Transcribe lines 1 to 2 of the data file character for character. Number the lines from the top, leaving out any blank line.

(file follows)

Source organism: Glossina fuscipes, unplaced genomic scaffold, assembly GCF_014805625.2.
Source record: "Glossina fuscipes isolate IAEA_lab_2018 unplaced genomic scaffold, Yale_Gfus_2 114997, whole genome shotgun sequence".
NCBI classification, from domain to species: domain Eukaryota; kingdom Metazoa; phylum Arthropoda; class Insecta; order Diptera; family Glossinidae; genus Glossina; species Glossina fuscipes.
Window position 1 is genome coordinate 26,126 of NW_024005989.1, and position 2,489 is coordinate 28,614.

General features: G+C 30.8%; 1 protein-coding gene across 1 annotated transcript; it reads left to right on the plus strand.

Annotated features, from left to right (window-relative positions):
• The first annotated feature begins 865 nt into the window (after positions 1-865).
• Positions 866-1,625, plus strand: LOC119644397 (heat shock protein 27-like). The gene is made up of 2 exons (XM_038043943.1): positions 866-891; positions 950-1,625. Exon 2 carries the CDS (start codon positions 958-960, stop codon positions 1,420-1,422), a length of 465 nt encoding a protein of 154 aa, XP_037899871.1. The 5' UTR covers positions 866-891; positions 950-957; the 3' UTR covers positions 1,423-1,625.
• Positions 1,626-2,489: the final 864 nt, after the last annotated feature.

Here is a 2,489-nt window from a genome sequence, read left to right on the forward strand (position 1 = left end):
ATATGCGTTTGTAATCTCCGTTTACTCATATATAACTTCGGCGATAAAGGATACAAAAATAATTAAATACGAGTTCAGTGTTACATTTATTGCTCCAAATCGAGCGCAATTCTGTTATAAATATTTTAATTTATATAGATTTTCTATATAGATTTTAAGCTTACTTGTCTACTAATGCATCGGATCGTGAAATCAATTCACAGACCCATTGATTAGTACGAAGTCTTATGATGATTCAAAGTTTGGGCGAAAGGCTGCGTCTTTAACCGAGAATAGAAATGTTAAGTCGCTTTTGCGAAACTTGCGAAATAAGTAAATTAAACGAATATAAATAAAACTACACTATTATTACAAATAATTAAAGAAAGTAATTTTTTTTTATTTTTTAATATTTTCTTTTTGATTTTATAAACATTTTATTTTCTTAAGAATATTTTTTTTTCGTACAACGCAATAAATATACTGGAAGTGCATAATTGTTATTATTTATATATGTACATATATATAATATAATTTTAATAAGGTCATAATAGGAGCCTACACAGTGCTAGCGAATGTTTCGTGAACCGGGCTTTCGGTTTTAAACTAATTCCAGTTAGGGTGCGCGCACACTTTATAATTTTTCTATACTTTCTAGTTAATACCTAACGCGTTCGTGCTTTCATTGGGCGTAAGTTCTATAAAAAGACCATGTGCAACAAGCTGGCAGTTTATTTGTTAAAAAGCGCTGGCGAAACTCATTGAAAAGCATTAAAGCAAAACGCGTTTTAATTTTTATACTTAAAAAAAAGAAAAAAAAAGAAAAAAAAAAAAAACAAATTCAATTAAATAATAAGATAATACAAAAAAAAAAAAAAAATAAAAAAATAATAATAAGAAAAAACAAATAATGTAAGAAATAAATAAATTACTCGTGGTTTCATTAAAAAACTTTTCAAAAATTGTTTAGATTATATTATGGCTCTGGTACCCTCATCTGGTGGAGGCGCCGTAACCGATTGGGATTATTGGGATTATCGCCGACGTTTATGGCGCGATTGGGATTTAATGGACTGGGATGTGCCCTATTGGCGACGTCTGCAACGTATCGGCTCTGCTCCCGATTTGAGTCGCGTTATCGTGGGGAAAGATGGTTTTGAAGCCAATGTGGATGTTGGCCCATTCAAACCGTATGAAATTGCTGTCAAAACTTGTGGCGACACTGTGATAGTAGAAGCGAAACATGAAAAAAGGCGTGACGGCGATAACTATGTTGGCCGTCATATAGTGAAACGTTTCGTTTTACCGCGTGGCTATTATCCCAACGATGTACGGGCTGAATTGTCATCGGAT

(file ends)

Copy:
Source organism: Glossina fuscipes, unplaced genomic scaffold, assembly GCF_014805625.2.
Source record: "Glossina fuscipes isolate IAEA_lab_2018 unplaced genomic scaffold, Yale_Gfus_2 114997, whole genome shotgun sequence".